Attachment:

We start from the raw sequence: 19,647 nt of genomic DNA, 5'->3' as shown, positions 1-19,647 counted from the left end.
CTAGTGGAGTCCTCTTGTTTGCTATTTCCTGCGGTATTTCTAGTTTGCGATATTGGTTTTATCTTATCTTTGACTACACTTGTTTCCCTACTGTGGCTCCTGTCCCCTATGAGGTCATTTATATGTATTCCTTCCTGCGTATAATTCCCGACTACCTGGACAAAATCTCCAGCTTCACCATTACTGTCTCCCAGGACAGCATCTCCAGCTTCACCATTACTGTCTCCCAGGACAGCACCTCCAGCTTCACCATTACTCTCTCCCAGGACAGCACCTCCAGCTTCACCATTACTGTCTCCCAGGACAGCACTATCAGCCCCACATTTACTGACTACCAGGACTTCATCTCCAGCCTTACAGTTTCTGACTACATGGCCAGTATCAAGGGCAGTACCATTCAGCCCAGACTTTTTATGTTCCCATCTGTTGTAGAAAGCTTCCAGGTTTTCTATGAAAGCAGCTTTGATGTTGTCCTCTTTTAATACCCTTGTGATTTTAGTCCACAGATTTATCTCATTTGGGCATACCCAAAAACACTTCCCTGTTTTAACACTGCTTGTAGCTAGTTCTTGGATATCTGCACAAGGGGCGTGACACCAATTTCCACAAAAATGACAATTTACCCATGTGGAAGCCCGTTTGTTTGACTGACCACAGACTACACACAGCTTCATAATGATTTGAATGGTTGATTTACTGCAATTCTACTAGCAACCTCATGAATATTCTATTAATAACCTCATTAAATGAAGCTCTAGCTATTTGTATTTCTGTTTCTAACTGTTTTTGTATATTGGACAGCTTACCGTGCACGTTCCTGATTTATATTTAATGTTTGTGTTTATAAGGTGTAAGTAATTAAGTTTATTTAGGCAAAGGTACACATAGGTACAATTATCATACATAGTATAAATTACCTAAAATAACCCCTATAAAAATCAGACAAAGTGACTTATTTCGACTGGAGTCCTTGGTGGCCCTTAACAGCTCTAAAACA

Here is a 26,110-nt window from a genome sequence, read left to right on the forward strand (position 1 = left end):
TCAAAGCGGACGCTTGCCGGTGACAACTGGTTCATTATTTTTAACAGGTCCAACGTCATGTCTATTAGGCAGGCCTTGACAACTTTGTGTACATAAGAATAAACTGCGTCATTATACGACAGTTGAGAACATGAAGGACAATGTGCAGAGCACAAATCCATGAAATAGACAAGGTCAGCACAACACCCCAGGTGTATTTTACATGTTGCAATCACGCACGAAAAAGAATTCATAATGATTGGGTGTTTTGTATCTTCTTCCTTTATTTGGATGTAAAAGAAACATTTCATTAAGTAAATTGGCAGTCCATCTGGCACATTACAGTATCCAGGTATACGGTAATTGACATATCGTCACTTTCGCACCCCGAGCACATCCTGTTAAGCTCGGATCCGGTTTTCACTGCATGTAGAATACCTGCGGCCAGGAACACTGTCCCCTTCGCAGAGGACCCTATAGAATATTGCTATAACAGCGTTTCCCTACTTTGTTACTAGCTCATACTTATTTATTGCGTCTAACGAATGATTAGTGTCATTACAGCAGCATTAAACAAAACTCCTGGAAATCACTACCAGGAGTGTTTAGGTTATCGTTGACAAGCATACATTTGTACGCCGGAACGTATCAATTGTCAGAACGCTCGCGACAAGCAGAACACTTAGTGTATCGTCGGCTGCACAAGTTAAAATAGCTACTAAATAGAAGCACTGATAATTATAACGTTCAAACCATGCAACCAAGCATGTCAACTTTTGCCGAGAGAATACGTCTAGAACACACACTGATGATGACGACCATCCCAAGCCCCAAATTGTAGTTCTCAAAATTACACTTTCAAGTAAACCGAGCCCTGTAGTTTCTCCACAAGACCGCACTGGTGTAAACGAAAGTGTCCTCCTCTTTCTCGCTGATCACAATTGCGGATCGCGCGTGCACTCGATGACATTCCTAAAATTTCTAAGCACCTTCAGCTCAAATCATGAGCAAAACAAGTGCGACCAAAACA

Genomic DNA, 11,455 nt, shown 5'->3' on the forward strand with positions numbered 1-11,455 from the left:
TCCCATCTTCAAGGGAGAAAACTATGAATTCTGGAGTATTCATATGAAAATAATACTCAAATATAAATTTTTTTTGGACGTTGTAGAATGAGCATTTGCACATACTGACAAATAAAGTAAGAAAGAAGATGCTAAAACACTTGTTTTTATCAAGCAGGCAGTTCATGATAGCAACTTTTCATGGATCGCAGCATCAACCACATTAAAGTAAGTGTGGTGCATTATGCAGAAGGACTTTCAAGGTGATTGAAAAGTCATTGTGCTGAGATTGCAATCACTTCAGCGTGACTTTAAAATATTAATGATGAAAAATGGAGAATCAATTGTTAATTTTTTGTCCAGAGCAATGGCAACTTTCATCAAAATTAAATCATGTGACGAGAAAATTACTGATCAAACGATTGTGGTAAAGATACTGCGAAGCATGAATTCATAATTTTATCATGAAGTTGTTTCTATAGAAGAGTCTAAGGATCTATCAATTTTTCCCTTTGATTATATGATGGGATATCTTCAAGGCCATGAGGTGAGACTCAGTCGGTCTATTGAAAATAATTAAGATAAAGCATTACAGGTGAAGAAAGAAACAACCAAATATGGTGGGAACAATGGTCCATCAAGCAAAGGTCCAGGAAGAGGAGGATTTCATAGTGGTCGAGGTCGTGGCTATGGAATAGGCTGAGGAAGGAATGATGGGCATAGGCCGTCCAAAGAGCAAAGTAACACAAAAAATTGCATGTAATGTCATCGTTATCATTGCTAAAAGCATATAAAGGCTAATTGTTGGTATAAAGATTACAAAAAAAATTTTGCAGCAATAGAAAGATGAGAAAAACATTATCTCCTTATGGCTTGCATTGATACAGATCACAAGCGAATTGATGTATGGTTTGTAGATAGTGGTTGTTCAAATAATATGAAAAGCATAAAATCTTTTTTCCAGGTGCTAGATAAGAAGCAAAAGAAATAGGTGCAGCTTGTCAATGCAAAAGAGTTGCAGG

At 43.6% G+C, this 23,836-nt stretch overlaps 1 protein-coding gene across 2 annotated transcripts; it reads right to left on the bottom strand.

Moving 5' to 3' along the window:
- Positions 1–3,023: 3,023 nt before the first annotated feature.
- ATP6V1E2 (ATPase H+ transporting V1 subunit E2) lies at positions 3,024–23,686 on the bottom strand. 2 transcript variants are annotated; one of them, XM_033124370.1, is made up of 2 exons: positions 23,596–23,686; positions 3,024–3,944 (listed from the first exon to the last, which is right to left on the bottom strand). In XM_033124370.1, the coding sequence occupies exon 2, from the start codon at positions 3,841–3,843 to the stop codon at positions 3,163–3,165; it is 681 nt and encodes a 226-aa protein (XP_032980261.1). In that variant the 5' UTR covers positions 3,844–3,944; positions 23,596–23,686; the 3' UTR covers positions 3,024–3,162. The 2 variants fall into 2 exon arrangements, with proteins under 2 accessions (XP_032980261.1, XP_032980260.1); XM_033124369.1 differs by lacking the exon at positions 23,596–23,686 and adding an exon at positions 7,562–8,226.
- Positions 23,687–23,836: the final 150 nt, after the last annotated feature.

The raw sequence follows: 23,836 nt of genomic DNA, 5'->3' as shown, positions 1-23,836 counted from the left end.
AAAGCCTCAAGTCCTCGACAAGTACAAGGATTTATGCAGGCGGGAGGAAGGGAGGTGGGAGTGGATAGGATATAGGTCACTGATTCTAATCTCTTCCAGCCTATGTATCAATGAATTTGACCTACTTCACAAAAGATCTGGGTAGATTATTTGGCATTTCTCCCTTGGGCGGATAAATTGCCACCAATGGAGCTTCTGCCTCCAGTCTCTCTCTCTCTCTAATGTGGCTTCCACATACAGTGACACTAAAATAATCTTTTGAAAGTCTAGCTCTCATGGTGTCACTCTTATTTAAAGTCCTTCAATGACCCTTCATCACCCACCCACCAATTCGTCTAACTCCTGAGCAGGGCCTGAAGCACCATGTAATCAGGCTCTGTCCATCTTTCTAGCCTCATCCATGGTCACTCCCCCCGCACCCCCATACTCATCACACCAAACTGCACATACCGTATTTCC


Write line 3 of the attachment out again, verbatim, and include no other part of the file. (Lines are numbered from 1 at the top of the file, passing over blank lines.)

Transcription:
Here is a 26,110-nt window from a genome sequence, read left to right on the forward strand (position 1 = left end):